Marriage. Marriages among the "respectable" castes are arranged by parents and are accompanied by a large dowry—which, again in sharp contrast to the mainland Tamil pattern, includes lands and a house as well as movables and cash. Boys are expected to delay marriage so that they can help their Parents accumulate enough wealth to marry off their sisters. A girl is technically eligible to marry after puberty but marriages are increasingly delayed, often into a woman's mid-to late twenties, owing to the difficulties involved in assembling the dowry and finding a suitable groom. The ideal groom is an educated, English-speaking, and government-employed man from a good, respectable family of the same microcaste; again ideally, he is terminologically a cross-cousin of the bride, but this is by no means necessary. The traditional Hindu wedding is a lavish affair that proclaims the family's status. For most couples the marriage is strictly an unromantic relationship, though it may grow into love later; a "good wife" submits to her husband's authority and serves him humbly and obediently. If a boy's parents discover that he has fallen in love, they take offense at this erosion of their authority and try to break up the relationship; if a girl's parents discover that she has fallen in love, they express their disdain for her and take advantage of the situation by trying to strike a marriage deal that involves little or no dowry. More rarely, broad-minded parents may try to arrange what appears to be a traditional marriage even if the pair are in love. Residence after marriage is neolocal, the determining factor being the availability of lands and a house. "Love marriages" are increasingly Common. Poorer and low-caste families can afford neither the dowry nor the ceremony, so their marriages are far more casual. Although wife abuse is thought to be common, it is publicly discouraged and, in strong contrast to India, women have a moderate degree of economic recourse in that they retain property rights under traditional Tamil law (which is up-held in the courts). Divorce is exceptionally uncommon and quite difficult legally, but among the poor and lower castes desertion and new, casual relationships are common.
Domestic Unit. The average household is five or six Persons; a married couple may be joined by elderly parents after these parents relinquish their lands and homes to other Children in a form of premortem inheritance.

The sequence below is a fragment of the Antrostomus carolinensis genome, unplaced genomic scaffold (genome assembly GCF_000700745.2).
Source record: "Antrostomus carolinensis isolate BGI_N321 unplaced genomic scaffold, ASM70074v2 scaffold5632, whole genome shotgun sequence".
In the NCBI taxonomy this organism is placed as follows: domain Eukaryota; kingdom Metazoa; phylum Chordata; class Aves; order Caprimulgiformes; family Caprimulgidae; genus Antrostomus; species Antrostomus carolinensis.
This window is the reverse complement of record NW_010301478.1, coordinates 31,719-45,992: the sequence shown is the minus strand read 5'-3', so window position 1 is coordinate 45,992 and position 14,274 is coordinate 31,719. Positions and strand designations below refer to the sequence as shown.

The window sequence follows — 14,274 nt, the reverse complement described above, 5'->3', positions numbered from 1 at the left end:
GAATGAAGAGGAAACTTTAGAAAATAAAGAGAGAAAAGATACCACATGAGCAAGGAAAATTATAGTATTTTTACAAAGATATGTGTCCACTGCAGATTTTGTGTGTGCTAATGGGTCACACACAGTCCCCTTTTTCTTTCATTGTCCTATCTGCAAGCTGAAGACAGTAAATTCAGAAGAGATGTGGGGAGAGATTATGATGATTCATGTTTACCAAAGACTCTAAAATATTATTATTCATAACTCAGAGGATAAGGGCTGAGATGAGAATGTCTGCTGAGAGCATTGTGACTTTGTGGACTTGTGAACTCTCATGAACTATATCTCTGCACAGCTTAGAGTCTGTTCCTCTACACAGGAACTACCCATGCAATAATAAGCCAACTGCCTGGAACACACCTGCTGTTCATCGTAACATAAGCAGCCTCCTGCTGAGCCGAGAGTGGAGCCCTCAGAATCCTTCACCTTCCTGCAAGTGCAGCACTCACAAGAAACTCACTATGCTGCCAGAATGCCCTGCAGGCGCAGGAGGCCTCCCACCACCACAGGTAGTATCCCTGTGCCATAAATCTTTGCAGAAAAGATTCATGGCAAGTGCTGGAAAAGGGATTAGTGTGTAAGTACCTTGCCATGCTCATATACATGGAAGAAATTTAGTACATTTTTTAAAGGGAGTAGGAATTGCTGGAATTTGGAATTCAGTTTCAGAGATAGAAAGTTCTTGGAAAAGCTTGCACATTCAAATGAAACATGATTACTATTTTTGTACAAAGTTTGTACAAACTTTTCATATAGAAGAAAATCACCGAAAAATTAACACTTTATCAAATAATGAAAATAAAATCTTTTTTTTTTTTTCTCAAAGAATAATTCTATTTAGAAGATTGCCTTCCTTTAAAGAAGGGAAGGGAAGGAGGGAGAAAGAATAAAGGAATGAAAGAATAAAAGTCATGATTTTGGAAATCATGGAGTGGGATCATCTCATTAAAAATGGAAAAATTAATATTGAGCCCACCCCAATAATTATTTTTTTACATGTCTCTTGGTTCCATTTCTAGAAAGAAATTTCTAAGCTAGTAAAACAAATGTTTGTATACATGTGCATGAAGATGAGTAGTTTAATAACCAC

Inheritance. In contrast to the mainland Tamil pattern, property is divided equally among all children—if any property is left after paying dowry at the going rates.
Socialization. Small children are treasured by most adults, who play with them, tease them, and create homes that are structured around their needs. A first rice-feeding ceremony takes place at approximately 6 months. Toilet training is relaxed and untraumatic. But there is a pronounced change at approximately age 5, when the parents begin the task of bending the child to their will. At this age there begins an authoritarian relationship in which the parents assume the right to determine the child's school interests, prospective career, friends, attitudes, and spouse. Tradition-minded families may force girls to leave school at puberty, following which there was formerly a ceremony (now done privately or not at all) that declared the girl to be technically eligible for marriage; she dons a sari and is no longer free to go about unchaperoned. Both the family and school declare to children, in effect, "Do what we tell you to do and we will take care of you in life." However, families and schools are increasingly unable to deliver on this promise. In the 1970s, Tamil youths found themselves receiving authoritarian pressure from their Families to conform but faced bleak prospects; this double bind apparently contributed to a tripling of suicide rates, giving the Tamil areas of Sri Lanka one of the highest recorded suicide rates in the world. The rise of youthful Tamil militant groups is not only a political phenomenon but also a generational Revolt; Tamil youths are rejecting not only Sinhalese rule but also the moderate politics and social conservatism of their parents.